Buffs begin post-Hawkins era

The students at Folsom Field probably won’t have bags over their

heads now. The crowd won’t stand in protest and turn its back on

the coach who did just that when his kicker was attempting a field

goal recently. And maybe there won’t be as many empty seats as the

school feared.

The Dan Hawkins era is over at the University of Colorado.

He was fired this week following the worst collapse in the

program’s 121-year history when the Buffaloes blew a four-touchdown

lead and surrendered 35 points in the final 11 minutes in a

historic 52-45 loss at Kansas.

What began in December 2005 as ”Hawk Love” when he came over

from Boise State as one of the hottest coaches in the country had

turned into ”Hawk Hate” by the end of his five failed seasons in

Boulder, which included a 19-39 record, 17 straight losses outside

the state and a current five-game skid in Colorado’s Big 12

farewell tour.

The Buffaloes (3-6) host Iowa State (5-5, 3-3), which can become

bowl eligible with a win, on Saturday under interim coach Brian

Cabral, who has been on the coaching staff since 1989 after playing

linebacker for the Buffaloes and in the NFL.

Cabral would like a shot at the full-time job, and he’s among

several lower profile candidates who are in the school’s price

range. Athletic director Mike Bohn makes no secret that Colorado

lacks the cash and cachet to go after the really big names in

college football.

Cabral is a defensive mind – he coached the inside linebackers –

so he’s been cramming on offense since taking over head coaching

duties Tuesday.

”This is the first time I’ve ever watched the offense

practice,” he admitted.

And what happens Saturday in crucial situations?

”I’ll confer, I’ll confer,” Cabral said. ”I don’t know all

the answers, I don’t. And I’m going to have to rely and depend on

those coaches.”

Cabral knows exactly what Colorado needs to do on defense: stop

Cyclones running back Alexander Robinson, who has had three good

games against the Buffs.

”The dude is hard to tackle,” Cabral said.

Cabral isn’t used to worrying about the other side of the

ball.

”I’m learning. We had a drill and I’m mad at the defense then,

Oh, I have to go congratulate the offense!” Cabral said. ”I go

run back to the other side of the field and become an offensive

fan.”

Although Cabral wants an interview with Bohn, he’s not going to

publicly lobby for the permanent job. Nor does he see the next

three weeks as an audition necessarily, although beating Iowa

State, Kansas State and Nebraska would certainly augment his resume

and standing in many fans’ eyes.

”No, I’m looking for these seniors to finish on a good note,”

Cabral said. ”I’m looking for us to do what we’re capable of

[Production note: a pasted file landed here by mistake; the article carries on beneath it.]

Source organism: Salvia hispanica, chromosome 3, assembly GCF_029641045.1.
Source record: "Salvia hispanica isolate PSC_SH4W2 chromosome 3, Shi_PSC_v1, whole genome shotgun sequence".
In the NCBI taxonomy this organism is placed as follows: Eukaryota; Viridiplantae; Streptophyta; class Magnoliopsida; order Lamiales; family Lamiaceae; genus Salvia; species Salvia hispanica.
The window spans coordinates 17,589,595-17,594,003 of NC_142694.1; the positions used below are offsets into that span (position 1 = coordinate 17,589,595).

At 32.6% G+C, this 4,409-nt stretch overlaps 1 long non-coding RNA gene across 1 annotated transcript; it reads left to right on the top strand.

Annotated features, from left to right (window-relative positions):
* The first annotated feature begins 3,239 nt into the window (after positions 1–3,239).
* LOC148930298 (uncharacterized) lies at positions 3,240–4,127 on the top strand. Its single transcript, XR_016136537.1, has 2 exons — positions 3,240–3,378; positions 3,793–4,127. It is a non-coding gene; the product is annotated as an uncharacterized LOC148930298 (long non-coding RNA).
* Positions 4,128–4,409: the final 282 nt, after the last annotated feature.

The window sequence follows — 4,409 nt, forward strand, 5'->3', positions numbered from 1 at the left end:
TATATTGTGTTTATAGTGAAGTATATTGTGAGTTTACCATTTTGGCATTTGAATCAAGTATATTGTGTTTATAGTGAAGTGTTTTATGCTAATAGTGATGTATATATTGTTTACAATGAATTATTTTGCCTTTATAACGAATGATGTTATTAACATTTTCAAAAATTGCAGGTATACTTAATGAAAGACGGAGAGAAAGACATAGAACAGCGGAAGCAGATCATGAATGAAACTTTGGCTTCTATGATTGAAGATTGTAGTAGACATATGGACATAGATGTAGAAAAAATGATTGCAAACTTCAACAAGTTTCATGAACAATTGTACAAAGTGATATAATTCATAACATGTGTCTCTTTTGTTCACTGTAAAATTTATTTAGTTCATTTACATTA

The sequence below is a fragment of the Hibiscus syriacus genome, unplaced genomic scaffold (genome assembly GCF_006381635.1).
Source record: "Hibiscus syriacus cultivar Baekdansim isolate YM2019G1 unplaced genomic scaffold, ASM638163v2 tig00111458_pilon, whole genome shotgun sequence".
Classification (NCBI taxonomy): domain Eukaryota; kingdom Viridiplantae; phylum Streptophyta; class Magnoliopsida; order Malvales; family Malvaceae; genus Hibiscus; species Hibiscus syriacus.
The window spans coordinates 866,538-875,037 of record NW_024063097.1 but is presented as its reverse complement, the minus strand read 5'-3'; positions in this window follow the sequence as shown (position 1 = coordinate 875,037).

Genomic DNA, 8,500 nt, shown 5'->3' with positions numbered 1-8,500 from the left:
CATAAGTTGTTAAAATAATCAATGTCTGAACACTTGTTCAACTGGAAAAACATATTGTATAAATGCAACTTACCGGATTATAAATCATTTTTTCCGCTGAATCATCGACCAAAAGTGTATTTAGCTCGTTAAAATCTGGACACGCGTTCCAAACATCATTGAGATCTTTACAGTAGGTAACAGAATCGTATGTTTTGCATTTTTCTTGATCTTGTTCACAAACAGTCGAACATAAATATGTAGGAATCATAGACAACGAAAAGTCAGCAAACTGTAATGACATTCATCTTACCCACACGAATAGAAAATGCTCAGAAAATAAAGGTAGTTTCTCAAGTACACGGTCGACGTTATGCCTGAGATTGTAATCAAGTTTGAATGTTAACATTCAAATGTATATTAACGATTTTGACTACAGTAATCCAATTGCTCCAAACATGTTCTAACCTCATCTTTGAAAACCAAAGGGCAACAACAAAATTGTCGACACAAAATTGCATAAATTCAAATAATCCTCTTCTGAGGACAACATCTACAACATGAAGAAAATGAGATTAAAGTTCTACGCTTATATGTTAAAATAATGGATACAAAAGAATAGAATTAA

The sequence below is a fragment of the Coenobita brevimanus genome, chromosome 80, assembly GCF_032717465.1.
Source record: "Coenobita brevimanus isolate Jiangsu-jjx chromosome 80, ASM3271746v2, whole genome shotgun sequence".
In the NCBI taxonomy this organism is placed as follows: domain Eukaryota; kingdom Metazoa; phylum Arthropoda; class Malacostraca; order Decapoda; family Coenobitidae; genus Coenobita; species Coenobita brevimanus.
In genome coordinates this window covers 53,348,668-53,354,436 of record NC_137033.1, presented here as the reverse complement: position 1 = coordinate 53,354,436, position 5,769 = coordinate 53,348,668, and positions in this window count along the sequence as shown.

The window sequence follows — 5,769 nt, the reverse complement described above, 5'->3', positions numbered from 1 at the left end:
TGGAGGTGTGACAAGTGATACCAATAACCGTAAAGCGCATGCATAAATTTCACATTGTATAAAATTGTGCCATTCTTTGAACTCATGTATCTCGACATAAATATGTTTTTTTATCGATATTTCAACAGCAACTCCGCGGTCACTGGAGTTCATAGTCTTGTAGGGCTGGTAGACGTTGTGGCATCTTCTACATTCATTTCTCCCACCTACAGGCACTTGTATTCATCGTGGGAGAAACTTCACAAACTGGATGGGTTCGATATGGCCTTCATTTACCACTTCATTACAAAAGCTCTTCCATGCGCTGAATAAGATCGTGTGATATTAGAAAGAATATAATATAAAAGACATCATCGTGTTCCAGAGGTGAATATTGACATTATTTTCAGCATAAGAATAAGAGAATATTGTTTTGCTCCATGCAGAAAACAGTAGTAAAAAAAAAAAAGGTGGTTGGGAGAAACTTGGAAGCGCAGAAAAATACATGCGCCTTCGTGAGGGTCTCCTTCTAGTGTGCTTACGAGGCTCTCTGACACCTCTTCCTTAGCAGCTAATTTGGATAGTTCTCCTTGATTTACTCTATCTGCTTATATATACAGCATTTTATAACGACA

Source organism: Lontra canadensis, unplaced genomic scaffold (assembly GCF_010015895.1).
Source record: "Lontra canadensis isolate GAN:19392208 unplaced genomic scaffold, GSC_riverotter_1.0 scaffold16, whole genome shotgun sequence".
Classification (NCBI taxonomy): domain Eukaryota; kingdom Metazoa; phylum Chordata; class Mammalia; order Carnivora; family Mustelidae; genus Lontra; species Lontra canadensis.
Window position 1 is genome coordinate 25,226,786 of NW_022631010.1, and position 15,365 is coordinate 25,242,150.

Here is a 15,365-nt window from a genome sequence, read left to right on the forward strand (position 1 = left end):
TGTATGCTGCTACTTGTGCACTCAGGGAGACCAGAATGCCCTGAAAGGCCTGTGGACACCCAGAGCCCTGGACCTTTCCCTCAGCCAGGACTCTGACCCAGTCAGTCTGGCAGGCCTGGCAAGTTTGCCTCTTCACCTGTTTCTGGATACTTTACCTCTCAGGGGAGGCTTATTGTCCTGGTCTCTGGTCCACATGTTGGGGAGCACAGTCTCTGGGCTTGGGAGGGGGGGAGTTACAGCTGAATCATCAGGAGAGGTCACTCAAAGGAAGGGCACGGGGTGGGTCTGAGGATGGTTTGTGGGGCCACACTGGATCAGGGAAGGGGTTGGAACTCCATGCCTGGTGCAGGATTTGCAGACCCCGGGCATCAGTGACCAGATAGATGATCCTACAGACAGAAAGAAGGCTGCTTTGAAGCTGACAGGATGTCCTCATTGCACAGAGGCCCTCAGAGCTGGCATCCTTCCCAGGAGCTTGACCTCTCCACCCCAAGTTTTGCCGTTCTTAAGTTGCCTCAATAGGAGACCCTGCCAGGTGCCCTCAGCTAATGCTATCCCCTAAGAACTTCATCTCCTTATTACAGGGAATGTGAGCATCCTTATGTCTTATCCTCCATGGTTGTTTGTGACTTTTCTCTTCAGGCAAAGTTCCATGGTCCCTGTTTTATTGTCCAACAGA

doing. I believe we’re capable of doing a lot.”

Cabral said he’s not going to juggle the lineup or make any

drastic changes.

That sits well with his players, who are eager to put the week’s

drama and years of negativity behind them and just focus on

football minus the distractions.

At his farewell news conference, Hawkins said he hoped the Buffs

faithful would show up this Saturday and next to support his old

team.

”They have had to learn too much about adversity in their young

lives, so that chapter has been covered pretty well. Hopefully at

some point, they will get the spoils of victory,” Hawkins said.

”But I think these guys are poised to go out and play well and

compete and get after it the next three games, maybe four.

”I hope the Buff nation will show the kids and show the nation

and future recruits and the future coach how much passion there is

here and how much they are behind the program.”

Senior cornerback Jalil Brown said no matter the crowd’s size,

he expects the Buffaloes will rally around each other.

”Everybody is counting us down and out and we feel like we

still have a fighting chance,” Brown said. ”I would not be

surprised to see our best football being played this

Saturday.”

There was some speculation in recent weeks that Buffs

quarterback Cody Hawkins, who was elevated to starter with Tyler

Hansen sidelined, would quit if his father were fired.

No way, said the younger Hawkins, noting he signed on to play

for the Buffs, not just for his father.

”Coach Cabral talks about having a black and gold heart, I

believe that inside my chest that I have one of those,” Cody

Hawkins said. ”Regardless of what the situation is, regardless of

what’s going on outside, I’m going to prepare, I’m going to compete

and be there for my guys.”